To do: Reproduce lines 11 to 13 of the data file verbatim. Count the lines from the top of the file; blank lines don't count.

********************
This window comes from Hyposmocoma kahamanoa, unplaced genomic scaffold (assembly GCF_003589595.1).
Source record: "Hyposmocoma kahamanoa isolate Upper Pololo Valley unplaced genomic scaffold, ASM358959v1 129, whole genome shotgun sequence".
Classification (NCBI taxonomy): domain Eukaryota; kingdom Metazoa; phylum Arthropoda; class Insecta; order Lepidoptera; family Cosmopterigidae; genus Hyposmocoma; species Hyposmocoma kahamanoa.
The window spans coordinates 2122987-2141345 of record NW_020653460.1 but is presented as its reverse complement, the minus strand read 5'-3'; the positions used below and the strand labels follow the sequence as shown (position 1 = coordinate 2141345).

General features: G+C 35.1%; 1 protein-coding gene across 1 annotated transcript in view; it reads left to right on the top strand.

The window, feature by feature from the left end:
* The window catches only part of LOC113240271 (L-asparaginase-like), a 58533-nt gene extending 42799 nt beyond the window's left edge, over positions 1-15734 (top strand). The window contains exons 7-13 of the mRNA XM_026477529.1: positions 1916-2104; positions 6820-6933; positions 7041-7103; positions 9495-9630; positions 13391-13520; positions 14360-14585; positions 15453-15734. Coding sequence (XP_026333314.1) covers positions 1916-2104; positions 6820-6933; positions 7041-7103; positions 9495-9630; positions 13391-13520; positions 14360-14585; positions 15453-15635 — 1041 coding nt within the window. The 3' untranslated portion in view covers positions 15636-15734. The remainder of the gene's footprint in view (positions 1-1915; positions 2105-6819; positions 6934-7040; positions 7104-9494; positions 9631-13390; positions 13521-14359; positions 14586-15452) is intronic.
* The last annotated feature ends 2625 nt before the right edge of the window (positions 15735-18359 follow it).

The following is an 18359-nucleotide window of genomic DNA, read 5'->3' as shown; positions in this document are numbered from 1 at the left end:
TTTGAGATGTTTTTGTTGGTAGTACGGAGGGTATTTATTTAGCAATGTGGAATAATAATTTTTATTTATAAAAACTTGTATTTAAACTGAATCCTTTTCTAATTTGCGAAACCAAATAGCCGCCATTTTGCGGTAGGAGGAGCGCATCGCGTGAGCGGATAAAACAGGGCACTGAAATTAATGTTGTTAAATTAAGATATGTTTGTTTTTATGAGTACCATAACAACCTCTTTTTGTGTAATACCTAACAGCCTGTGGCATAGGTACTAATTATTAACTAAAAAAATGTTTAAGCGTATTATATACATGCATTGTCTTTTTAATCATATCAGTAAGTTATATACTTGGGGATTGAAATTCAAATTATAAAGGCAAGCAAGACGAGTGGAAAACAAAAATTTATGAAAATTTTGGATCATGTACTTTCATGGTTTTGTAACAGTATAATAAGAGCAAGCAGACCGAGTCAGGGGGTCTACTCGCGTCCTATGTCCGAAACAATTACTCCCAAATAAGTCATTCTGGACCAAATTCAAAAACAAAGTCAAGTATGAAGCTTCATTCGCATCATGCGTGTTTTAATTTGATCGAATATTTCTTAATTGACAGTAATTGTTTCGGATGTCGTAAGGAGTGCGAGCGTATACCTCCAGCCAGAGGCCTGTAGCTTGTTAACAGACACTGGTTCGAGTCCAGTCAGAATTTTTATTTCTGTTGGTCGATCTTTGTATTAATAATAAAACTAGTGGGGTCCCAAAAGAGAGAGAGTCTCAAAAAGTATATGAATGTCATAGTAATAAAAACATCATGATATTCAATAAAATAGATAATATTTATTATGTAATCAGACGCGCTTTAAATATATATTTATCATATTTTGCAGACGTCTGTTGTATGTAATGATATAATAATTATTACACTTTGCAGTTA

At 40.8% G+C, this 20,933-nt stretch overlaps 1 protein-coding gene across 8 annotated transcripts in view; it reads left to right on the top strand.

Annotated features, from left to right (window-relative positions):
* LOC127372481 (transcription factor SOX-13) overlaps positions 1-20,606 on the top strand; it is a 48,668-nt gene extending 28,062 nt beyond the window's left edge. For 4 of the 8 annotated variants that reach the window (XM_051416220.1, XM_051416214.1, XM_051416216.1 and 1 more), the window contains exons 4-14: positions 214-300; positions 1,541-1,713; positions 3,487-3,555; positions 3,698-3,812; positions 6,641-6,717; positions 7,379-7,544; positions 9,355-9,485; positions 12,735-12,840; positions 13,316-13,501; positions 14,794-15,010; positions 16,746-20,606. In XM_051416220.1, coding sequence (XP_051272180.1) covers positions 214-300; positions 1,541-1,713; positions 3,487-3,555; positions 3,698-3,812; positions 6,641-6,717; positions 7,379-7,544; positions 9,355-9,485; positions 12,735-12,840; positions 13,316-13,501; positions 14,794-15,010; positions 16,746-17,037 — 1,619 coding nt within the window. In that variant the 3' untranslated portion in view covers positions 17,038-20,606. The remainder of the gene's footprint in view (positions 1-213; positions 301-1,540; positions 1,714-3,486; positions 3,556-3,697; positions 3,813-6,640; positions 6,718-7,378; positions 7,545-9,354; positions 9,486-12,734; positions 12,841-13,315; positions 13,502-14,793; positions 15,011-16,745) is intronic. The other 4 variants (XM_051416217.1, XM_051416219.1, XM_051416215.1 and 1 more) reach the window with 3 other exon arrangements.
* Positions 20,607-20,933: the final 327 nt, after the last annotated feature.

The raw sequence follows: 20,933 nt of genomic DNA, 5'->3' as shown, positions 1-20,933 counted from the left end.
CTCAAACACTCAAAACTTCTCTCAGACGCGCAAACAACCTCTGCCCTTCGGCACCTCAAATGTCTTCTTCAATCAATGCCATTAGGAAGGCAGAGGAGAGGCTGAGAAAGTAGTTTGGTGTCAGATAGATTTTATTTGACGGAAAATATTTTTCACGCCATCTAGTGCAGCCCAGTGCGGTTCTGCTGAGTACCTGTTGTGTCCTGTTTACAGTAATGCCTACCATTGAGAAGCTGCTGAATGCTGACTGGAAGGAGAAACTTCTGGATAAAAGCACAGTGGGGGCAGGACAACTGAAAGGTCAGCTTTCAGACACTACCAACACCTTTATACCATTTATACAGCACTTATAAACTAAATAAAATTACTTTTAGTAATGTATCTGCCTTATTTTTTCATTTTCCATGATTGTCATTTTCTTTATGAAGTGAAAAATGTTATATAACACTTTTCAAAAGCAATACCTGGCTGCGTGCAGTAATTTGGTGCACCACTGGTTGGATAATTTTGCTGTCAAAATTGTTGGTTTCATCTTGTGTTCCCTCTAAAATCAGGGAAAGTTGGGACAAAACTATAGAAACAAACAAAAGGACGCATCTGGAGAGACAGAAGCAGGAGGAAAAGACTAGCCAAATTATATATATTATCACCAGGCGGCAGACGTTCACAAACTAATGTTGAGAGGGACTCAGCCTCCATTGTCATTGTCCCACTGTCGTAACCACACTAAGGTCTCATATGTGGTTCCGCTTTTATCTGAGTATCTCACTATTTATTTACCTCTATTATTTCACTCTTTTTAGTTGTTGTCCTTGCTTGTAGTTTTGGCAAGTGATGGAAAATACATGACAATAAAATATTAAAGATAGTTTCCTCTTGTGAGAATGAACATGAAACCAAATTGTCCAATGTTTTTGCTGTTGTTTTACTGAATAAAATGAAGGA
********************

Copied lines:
At 40.8% G+C, this 20,933-nt stretch overlaps 1 protein-coding gene across 8 annotated transcripts in view; it reads left to right on the top strand.

Annotated features, from left to right (window-relative positions):
* LOC127372481 (transcription factor SOX-13) overlaps positions 1-20,606 on the top strand; it is a 48,668-nt gene extending 28,062 nt beyond the window's left edge. For 4 of the 8 annotated variants that reach the window (XM_051416220.1, XM_051416214.1, XM_051416216.1 and 1 more), the window contains exons 4-14: positions 214-300; positions 1,541-1,713; positions 3,487-3,555; positions 3,698-3,812; positions 6,641-6,717; positions 7,379-7,544; positions 9,355-9,485; positions 12,735-12,840; positions 13,316-13,501; positions 14,794-15,010; positions 16,746-20,606. In XM_051416220.1, coding sequence (XP_051272180.1) covers positions 214-300; positions 1,541-1,713; positions 3,487-3,555; positions 3,698-3,812; positions 6,641-6,717; positions 7,379-7,544; positions 9,355-9,485; positions 12,735-12,840; positions 13,316-13,501; positions 14,794-15,010; positions 16,746-17,037 — 1,619 coding nt within the window. In that variant the 3' untranslated portion in view covers positions 17,038-20,606. The remainder of the gene's footprint in view (positions 1-213; positions 301-1,540; positions 1,714-3,486; positions 3,556-3,697; positions 3,813-6,640; positions 6,718-7,378; positions 7,545-9,354; positions 9,486-12,734; positions 12,841-13,315; positions 13,502-14,793; positions 15,011-16,745) is intronic. The other 4 variants (XM_051416217.1, XM_051416219.1, XM_051416215.1 and 1 more) reach the window with 3 other exon arrangements.